The importance of extending Out of Home Care to age 21
July 12, 2019
The most recent survey showed that there are roughly 47,915 Australian children currently living in Out of Home Care (OOHC). Of these 47,915 children, hundreds will age out of the program this year alone. Many of these children will end up with very few resources or life skills to support themselves and make it in the world on their own. Knowing this, several States and Territories have proposed extending the OOHC program beyond 18. Currently, Tasmania and South Australia proposed extending the program to 21 years of age. Victoria is currently running a program that will extend the age to 23, and Western Australia started a program to extend support just last month. Reports were established to see what each State and Territory thought of extending care, and they are:
As these findings clearly show, Australian States and Territories know that there are problems with the current age limit of 18 years old. They’re taking steps to fix it and enrich the lives of the over 47,000 Australian children in OOHC today.
Consequences of not extending Out of Home Care
There are real consequences of not getting adequate support when a child ages out of the OOHC program. The biggest consequences of keeping the system like it is now and not extending it include:
- Homelessness – One survey showed that roughly 63% of the homeless youth in Australia aged out of the OOHC program and had nowhere else to go. Their foster families stopped receiving support from the government when they turned 18. The kids also lost the support of their caseworkers when they turned 18.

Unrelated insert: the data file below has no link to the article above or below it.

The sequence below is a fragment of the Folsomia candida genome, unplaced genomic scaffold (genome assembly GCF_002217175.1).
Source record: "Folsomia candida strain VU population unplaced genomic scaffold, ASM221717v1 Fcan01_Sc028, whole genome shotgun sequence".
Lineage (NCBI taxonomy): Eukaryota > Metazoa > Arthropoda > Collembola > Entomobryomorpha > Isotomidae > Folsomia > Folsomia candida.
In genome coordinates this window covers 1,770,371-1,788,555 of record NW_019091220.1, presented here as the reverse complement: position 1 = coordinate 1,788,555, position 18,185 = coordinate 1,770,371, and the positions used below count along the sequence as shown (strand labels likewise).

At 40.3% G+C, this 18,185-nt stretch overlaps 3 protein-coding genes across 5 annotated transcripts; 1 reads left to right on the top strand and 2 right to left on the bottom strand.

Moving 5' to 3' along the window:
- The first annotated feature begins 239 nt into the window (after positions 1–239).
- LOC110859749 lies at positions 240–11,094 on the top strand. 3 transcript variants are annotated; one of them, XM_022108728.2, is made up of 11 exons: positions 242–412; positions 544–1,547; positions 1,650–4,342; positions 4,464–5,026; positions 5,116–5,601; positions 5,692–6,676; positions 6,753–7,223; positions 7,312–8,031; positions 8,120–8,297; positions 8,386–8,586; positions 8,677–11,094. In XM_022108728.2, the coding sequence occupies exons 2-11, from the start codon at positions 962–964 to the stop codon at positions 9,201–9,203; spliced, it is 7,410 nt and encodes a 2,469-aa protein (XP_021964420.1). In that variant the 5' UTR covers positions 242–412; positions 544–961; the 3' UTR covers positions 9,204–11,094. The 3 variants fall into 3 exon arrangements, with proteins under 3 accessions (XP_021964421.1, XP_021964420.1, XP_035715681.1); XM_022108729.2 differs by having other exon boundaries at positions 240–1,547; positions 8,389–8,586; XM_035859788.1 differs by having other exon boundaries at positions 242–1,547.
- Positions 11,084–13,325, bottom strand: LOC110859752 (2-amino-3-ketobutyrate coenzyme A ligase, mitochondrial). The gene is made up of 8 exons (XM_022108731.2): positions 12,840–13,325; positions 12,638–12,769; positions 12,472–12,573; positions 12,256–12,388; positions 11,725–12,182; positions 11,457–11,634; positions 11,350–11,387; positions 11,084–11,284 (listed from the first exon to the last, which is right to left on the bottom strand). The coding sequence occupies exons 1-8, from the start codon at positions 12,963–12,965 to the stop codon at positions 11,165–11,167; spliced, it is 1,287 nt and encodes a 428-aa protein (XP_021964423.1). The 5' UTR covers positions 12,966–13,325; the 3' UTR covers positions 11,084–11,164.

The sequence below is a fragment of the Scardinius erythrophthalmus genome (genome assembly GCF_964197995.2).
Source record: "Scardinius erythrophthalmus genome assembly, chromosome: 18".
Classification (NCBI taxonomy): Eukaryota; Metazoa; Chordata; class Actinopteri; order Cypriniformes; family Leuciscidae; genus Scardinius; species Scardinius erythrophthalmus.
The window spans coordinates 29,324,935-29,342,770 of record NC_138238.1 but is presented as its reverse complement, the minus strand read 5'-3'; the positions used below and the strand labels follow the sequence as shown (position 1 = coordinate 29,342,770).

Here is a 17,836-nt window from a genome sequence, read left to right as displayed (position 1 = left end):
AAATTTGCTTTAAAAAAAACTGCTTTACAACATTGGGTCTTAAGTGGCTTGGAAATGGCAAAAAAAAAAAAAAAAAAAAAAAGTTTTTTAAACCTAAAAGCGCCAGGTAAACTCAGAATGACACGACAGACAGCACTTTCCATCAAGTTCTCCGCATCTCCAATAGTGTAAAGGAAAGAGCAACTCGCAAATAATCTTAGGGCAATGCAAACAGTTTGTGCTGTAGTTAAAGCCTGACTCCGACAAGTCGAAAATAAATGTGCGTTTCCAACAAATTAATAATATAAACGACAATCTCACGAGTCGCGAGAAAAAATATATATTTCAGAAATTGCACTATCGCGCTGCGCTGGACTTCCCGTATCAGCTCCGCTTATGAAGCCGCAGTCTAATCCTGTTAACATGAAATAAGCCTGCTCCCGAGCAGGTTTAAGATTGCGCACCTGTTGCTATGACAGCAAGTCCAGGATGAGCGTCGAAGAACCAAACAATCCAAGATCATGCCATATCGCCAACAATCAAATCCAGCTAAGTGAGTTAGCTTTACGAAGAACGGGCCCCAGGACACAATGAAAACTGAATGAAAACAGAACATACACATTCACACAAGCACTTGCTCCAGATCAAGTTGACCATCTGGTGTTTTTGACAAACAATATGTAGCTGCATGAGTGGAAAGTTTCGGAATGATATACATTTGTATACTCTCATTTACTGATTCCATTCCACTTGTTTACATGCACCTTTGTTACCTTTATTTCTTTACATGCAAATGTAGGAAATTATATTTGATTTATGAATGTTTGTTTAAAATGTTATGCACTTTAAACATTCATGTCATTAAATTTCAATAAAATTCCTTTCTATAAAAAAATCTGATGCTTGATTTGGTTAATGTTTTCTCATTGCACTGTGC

- Unemployment – The amount of young people unemployed in Australia continues to rise year after year. The unemployment rate for Australian youth aged 15 to 24 years old is at 12.9%. This figure works out to around 266,000 people. Also, it is widely predicted that most children who age out of the program will be unemployed within a single year.
- Lack of education – Ageing out of the program can cause rippling effects through a child’s life. It can put obstacles in the way that prevent them from furthering their education. Studies showed that youth in OOHC scored 16 to 20 points lower on tests than their peers. Less than 60% will graduate from secondary school.
- Problems with general wellbeing – A study involving 122 children in OOHC showed that they had higher rates of developmental, emotional and physical problems compared to the general population. Almost 24% reported incomplete immunisations and 54% reported behavioural or emotional health issues.
- Involvement with the justice system – When children age out of home care and lose their support system, it heightens their risks for criminal behaviour. A study of youth ordered to perform community service found that 36% of females and 21% of males had previously been in OOHC before ageing out.
- Social connections lacking – Forming strong connections with caring adults is paramount to avoiding negative outcomes. These connections provide support as the child transitions to adulthood. Children in OOHC often use a support network of adults in the child welfare system for this support. When they age out of the system, they lose out on this valuable network.
CatholicCare can help!
At CatholicCare, we’re dedicated to Australia’s youth by providing comprehensive support through the developmental years. If you’d like to know more about our Out of Home Care services, please contact us.
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